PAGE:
Given a set of attributes A={A1, A2, A3} and a set of FDs S We can think of A as a subset of the attributes of a relation R, and the FDs S as being FDs of that relation R The closoure of A under S is the set of attributes B, such that every relation that satisfies the FDs in S also satisfies A1 A2 A3 -> B. (we want to compute the B!)

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**A set T=A. Now apply all your FDs in S that match the attributes you have in T.**

Their right-hand-side will take you to new attributes. Union those attributes you have back into T. Repeat. Keep going until you can introduce no new attributes. Then T is your enclosure of A under S

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**Given closure, we can now determine if a new FD follows from existing FDs**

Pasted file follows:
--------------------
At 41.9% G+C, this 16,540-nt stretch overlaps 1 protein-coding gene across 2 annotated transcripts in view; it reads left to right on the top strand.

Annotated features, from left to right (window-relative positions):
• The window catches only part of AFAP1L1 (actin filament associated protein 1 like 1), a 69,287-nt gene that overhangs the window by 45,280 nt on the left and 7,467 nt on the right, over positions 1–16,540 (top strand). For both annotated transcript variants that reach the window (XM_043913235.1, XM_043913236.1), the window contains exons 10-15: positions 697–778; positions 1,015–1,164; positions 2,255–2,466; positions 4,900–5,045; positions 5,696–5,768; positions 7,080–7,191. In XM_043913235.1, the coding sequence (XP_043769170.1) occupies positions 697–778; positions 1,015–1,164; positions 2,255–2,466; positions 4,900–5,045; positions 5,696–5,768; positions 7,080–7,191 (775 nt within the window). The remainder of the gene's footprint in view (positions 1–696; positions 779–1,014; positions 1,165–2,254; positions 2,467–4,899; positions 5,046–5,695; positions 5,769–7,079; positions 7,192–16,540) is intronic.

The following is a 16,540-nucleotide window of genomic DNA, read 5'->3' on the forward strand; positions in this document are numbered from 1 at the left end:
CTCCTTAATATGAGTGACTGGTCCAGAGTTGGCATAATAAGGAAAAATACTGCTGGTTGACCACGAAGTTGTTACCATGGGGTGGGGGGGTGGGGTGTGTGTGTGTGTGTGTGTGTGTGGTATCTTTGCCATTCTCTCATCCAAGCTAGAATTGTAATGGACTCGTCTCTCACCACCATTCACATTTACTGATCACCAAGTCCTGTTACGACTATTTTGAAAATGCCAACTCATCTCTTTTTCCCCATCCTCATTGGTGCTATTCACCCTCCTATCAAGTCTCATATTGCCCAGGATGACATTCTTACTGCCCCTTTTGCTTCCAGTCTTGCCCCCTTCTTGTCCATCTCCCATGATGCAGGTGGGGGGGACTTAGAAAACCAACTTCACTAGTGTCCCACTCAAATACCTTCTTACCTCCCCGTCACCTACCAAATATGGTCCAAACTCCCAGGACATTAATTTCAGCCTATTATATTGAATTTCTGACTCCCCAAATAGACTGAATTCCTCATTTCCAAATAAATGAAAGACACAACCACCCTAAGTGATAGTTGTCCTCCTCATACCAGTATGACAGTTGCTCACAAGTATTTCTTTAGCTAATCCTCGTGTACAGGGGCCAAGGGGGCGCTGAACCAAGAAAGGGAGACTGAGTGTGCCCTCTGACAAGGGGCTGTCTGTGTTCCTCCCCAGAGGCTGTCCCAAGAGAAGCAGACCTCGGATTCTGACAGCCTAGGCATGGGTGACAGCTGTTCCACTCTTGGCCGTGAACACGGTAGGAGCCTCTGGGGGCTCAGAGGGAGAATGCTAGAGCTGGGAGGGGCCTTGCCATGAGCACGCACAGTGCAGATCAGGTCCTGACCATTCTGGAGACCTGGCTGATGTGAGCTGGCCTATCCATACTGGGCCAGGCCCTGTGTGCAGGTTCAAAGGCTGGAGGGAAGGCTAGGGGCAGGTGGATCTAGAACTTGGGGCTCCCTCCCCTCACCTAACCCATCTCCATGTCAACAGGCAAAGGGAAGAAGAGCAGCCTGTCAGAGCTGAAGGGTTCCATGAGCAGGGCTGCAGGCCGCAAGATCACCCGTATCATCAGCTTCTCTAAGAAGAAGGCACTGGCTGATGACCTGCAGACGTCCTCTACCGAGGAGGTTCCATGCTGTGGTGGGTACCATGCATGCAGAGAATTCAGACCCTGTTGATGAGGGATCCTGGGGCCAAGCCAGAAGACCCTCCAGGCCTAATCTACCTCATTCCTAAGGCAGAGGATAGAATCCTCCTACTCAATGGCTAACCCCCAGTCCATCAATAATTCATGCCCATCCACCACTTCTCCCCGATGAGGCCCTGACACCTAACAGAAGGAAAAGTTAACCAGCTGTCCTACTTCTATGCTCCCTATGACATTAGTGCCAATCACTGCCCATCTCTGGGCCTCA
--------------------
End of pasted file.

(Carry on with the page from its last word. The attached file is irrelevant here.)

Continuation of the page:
FOLLOWS FROM TEST Let’s test A1, A2, A3 -> B Find {A1, A2, A3}+ If it contains B then A1, A2, A3 -> B follows from the FDs in S

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Closure and Keys {A1, A2, A3}+ contains all the attributes of R iff A1 A2 A3 is a superset for R Given a superkey, we can test its subsets to see if they are also superkeys. If no subesets exits, then the superkey must be a key Proof of why closure works omitted

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Transitivity If A1, A2, A3->B1, B2 and B1, B2->C1, C2 then A1, A2, A3->C1, C2 GIVEN versus DERIVED FDs BASIS: a set FDs from which all the FDs can be derived.

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PROJECTION Suppose we have a relation R with some FDs F, and we “project” R by eliminating certain attributes from the schema and get S. What FD’s hold in S? Computing all FSs that Follow from F, and Involve only attributes of S The calculation is exponential for a large number of such FDs (many of them may be redundant since they follow from other such FDs)

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All Inference Rules Reflexivity: if {B1, B2, B3} is a subset of {A1, A2, A3}, then A1, A2, A3->B1, B2, B3 Augmentation: if A1, A2, A3-> B1, B2 B3 then A1, A2, A3, C1, C2-> B1, B2 B3 C1, C2 for all C1, C2 Transitivity: A1, A2-> B1, B2 and B1, B2-> C1, C2 then A1, A2-> C1, C2